Repetition does not make anything better

09/26/22 What would have happened if? What will change then? An unfulfilled life in the realized possibilities or the realization of life in the unrealized? Arranging a game by Max Frisch in Biography: a game In the oval Europark as an alternative quarter to Kammerspiele.

Written by Erhard Petzel

Max Frisch joins a battalion of writers and storytellers of all races, genres, and aspirations who play with the possibilities of reversing time and alternate courses of action. with Biography: a game However, in 1968, he was not late, and made his view of things with a good dose of irony. His novel is composed in a literary manner, and thus only touches on the suspicion of being a comedy. Max Frisch also has approaches to a groundhog saying hello every day, but director Marco Dutt happily resists the urge to come to the comic. The absurdities played softly fit with the aesthetics of discontinuities evoked in the alternate imaginings of plots.

Deus ex machina is a life scenario whose facets are updated with slight changes in the beginning. It’s performed by the master of the game (pleasantly distant to annoy and harass: Gregor Schulze) and a pair of helpers who step into all of the situational roles, from waitress to doctor and friend of the house, setting up the scenes (Elizabeth McNer and Martin Treppence). The bearer of this life is Hannes Kürmann (Christoph Wieschke), who initially wanted to annul his marriage to Antoinette Stein (Tina Eberhardt). He has the choice and can change his mind at selected stations in his life. In order to prevent his graduation ceremony as a behavioral scientist, he joins the Communist Party, because Antoine is its last guest that evening. However, this political act only negatively changes his career later, so that different marriage scenarios are implemented, because in the end he does not want to part with her after all.

Frustration with the constantly cheating wife, which you continue to abide by by correcting your disorderly behavior, eventually leads to her murder, which, of course, is also returned. Poignantly, a woman who is dying of stomach cancer in the hospital will constantly visit a woman and is now offered the option of altering her resume by the game master. This brings us back to the opening scene of the evening, the graduation party, which is leaving this time. The music box melody accompanies the new professor to the uncertain ending of the piece and the definite ending of the evening.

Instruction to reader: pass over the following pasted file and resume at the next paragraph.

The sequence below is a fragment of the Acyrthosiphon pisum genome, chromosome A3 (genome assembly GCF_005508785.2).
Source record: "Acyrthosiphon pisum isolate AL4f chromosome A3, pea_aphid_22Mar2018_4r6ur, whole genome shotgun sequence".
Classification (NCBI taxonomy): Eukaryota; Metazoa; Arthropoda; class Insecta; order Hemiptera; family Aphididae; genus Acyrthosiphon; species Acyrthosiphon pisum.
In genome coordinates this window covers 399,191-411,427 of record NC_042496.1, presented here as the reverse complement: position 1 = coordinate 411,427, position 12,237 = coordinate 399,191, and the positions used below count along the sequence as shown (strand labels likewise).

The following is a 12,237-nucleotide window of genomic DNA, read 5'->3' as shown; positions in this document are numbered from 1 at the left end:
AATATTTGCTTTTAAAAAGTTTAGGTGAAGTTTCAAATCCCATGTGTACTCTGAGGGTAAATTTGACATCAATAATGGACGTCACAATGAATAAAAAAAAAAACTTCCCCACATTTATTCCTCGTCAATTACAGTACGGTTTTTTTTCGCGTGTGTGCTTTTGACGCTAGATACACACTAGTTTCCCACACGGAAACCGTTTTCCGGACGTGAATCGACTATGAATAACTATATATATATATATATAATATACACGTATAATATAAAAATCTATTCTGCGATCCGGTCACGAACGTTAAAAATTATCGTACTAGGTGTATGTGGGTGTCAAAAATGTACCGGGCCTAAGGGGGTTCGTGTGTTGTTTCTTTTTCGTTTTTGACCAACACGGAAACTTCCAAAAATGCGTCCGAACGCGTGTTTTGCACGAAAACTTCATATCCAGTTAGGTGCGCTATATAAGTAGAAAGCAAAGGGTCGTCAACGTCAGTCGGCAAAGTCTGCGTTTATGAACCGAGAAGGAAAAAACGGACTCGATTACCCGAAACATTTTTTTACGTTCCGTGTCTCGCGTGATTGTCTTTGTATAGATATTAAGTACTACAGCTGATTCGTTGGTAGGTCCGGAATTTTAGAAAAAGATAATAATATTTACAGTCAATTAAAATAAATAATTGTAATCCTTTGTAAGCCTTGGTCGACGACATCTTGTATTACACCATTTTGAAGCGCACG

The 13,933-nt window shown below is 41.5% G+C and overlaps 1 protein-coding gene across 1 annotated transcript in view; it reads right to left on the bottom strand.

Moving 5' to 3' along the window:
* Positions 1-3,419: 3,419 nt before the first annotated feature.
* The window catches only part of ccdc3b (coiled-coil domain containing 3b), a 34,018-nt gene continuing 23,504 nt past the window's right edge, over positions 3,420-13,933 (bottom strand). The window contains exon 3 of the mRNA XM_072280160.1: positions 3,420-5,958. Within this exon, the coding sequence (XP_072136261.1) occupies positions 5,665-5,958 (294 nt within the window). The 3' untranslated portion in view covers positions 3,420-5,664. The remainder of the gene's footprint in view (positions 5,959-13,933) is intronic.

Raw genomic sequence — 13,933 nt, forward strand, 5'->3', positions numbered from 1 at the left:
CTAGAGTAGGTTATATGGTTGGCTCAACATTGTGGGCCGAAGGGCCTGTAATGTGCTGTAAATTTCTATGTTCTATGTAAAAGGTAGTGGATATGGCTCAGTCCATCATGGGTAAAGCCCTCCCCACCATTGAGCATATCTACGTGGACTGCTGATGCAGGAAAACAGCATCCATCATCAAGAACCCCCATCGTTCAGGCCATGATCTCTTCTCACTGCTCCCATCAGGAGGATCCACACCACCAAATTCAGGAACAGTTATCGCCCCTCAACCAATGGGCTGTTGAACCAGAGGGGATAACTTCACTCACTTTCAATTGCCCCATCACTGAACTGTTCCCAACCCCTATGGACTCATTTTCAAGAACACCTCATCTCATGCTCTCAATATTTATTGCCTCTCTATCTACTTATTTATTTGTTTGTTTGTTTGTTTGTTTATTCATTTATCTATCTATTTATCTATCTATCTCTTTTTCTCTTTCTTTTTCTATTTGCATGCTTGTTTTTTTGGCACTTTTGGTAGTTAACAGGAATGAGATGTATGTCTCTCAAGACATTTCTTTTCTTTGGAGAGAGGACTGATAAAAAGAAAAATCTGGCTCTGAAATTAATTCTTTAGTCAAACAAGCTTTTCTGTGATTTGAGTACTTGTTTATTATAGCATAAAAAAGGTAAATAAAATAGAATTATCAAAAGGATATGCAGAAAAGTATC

The master of the game actively begins to implement the scene correction and asks Corman not to act as if he already knows the after-effects of his life. These are the specs with which the next game will take place and thus works remarkably well. Because the characters, increasingly enriched by the realities of their lives, are essentially immutable, like those in the comics, and a fresh start in adulthood is out of the question. Also, all opportunities to make up for past guilt are rejected because one has become so accustomed to it. In doing so, Frisch avoids the need to seriously discuss the dependence of cognitive and emotional development on external factors and stimuli, which can, however, present an attractive challenge to psychology in various reconfigurations.

So the game remains a somewhat random diversion with no deeper knowledge that the protagonist can give up his drinking habit when reorganizing his life. Basic thesis: one cannot desire any other intelligence; Their power is given.

Matthias Kronfuss takes chess from the evening that launched the event as a design metaphor and contrasts black and white with scattered costumes and props. In front of the white curtains as a time window there is a black theater square as a stage puzzle for an alternate life. The Oval is not only a suitable alternative venue for Kammerspiele, its arrangement as an amphitheater conveys the dramatic events in an enchanting way. Excited applause for the premiere of an entertaining game without a frontier cliff.

Performances until October 6 at the Oval (Europark), from December 6 to 30 at the Kammerspiele of the Landestheater –
Photos: Salzburg State Theater / Tobias Weitzgall

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